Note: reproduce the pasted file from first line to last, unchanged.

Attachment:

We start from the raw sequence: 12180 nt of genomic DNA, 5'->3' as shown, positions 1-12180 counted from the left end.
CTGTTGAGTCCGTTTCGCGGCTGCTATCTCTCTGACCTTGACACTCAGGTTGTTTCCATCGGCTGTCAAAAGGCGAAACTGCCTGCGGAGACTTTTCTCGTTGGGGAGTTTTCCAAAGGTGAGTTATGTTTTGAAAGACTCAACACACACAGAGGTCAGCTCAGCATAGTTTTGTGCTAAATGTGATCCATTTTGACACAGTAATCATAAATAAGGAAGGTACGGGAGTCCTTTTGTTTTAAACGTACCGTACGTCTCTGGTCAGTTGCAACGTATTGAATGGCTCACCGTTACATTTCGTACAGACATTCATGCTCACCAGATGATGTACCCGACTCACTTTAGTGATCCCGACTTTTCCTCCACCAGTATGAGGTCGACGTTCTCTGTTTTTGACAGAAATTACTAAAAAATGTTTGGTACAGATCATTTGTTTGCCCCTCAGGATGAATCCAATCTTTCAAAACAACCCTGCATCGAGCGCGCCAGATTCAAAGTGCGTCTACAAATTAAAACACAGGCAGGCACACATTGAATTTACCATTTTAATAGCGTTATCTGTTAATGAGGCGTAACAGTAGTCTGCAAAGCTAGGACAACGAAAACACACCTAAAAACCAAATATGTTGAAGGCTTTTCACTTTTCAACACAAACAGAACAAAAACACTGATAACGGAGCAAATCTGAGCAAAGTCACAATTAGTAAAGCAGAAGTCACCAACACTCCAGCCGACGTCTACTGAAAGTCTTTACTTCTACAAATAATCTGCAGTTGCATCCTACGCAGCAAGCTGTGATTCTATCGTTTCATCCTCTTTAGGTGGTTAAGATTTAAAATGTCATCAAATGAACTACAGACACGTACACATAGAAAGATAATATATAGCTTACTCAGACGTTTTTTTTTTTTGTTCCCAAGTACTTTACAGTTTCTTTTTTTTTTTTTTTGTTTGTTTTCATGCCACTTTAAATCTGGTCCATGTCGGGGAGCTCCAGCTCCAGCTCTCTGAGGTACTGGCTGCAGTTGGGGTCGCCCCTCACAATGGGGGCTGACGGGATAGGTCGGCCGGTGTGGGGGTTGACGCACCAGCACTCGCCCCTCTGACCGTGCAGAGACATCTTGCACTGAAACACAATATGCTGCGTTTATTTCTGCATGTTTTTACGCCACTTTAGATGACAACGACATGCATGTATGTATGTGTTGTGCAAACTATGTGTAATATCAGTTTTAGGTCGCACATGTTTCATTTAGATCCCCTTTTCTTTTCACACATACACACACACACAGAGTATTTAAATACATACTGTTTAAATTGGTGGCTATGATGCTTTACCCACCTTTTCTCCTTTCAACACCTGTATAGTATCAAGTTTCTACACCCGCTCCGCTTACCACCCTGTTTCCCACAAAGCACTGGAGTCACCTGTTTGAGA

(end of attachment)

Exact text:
We start from the raw sequence: 12180 nt of genomic DNA, 5'->3' as shown, positions 1-12180 counted from the left end.
CTGTTGAGTCCGTTTCGCGGCTGCTATCTCTCTGACCTTGACACTCAGGTTGTTTCCATCGGCTGTCAAAAGGCGAAACTGCCTGCGGAGACTTTTCTCGTTGGGGAGTTTTCCAAAGGTGAGTTATGTTTTGAAAGACTCAACACACACAGAGGTCAGCTCAGCATAGTTTTGTGCTAAATGTGATCCATTTTGACACAGTAATCATAAATAAGGAAGGTACGGGAGTCCTTTTGTTTTAAACGTACCGTACGTCTCTGGTCAGTTGCAACGTATTGAATGGCTCACCGTTACATTTCGTACAGACATTCATGCTCACCAGATGATGTACCCGACTCACTTTAGTGATCCCGACTTTTCCTCCACCAGTATGAGGTCGACGTTCTCTGTTTTTGACAGAAATTACTAAAAAATGTTTGGTACAGATCATTTGTTTGCCCCTCAGGATGAATCCAATCTTTCAAAACAACCCTGCATCGAGCGCGCCAGATTCAAAGTGCGTCTACAAATTAAAACACAGGCAGGCACACATTGAATTTACCATTTTAATAGCGTTATCTGTTAATGAGGCGTAACAGTAGTCTGCAAAGCTAGGACAACGAAAACACACCTAAAAACCAAATATGTTGAAGGCTTTTCACTTTTCAACACAAACAGAACAAAAACACTGATAACGGAGCAAATCTGAGCAAAGTCACAATTAGTAAAGCAGAAGTCACCAACACTCCAGCCGACGTCTACTGAAAGTCTTTACTTCTACAAATAATCTGCAGTTGCATCCTACGCAGCAAGCTGTGATTCTATCGTTTCATCCTCTTTAGGTGGTTAAGATTTAAAATGTCATCAAATGAACTACAGACACGTACACATAGAAAGATAATATATAGCTTACTCAGACGTTTTTTTTTTTTGTTCCCAAGTACTTTACAGTTTCTTTTTTTTTTTTTTTGTTTGTTTTCATGCCACTTTAAATCTGGTCCATGTCGGGGAGCTCCAGCTCCAGCTCTCTGAGGTACTGGCTGCAGTTGGGGTCGCCCCTCACAATGGGGGCTGACGGGATAGGTCGGCCGGTGTGGGGGTTGACGCACCAGCACTCGCCCCTCTGACCGTGCAGAGACATCTTGCACTGAAACACAATATGCTGCGTTTATTTCTGCATGTTTTTACGCCACTTTAGATGACAACGACATGCATGTATGTATGTGTTGTGCAAACTATGTGTAATATCAGTTTTAGGTCGCACATGTTTCATTTAGATCCCCTTTTCTTTTCACACATACACACACACACAGAGTATTTAAATACATACTGTTTAAATTGGTGGCTATGATGCTTTACCCACCTTTTCTCCTTTCAACACCTGTATAGTATCAAGTTTCTACACCCGCTCCGCTTACCACCCTGTTTCCCACAAAGCACTGGAGTCACCTGTTTGAGA